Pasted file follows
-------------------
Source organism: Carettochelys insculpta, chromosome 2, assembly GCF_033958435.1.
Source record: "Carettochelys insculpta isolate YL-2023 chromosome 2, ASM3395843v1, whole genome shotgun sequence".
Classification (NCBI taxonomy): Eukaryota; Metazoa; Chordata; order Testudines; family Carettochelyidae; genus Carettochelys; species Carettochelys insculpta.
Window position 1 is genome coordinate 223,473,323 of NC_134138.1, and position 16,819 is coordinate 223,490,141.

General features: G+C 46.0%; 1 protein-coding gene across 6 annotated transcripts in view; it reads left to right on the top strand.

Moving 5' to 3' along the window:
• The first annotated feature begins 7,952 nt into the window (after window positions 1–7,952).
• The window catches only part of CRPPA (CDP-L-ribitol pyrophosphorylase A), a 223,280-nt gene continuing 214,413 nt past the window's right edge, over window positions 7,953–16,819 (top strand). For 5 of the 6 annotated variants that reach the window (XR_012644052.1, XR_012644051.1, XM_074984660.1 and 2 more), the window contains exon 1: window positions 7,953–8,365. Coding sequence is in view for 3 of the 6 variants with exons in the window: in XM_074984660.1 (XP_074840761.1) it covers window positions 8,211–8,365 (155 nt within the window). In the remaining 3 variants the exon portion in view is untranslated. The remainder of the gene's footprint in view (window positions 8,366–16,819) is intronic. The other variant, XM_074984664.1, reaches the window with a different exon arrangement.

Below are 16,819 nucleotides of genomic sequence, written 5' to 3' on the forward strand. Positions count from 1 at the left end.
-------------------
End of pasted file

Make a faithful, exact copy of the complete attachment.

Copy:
Source organism: Carettochelys insculpta, chromosome 2, assembly GCF_033958435.1.
Source record: "Carettochelys insculpta isolate YL-2023 chromosome 2, ASM3395843v1, whole genome shotgun sequence".
Classification (NCBI taxonomy): Eukaryota; Metazoa; Chordata; order Testudines; family Carettochelyidae; genus Carettochelys; species Carettochelys insculpta.
Window position 1 is genome coordinate 223,473,323 of NC_134138.1, and position 16,819 is coordinate 223,490,141.

General features: G+C 46.0%; 1 protein-coding gene across 6 annotated transcripts in view; it reads left to right on the top strand.

Moving 5' to 3' along the window:
• The first annotated feature begins 7,952 nt into the window (after window positions 1–7,952).
• The window catches only part of CRPPA (CDP-L-ribitol pyrophosphorylase A), a 223,280-nt gene continuing 214,413 nt past the window's right edge, over window positions 7,953–16,819 (top strand). For 5 of the 6 annotated variants that reach the window (XR_012644052.1, XR_012644051.1, XM_074984660.1 and 2 more), the window contains exon 1: window positions 7,953–8,365. Coding sequence is in view for 3 of the 6 variants with exons in the window: in XM_074984660.1 (XP_074840761.1) it covers window positions 8,211–8,365 (155 nt within the window). In the remaining 3 variants the exon portion in view is untranslated. The remainder of the gene's footprint in view (window positions 8,366–16,819) is intronic. The other variant, XM_074984664.1, reaches the window with a different exon arrangement.

Below are 16,819 nucleotides of genomic sequence, written 5' to 3' on the forward strand. Positions count from 1 at the left end.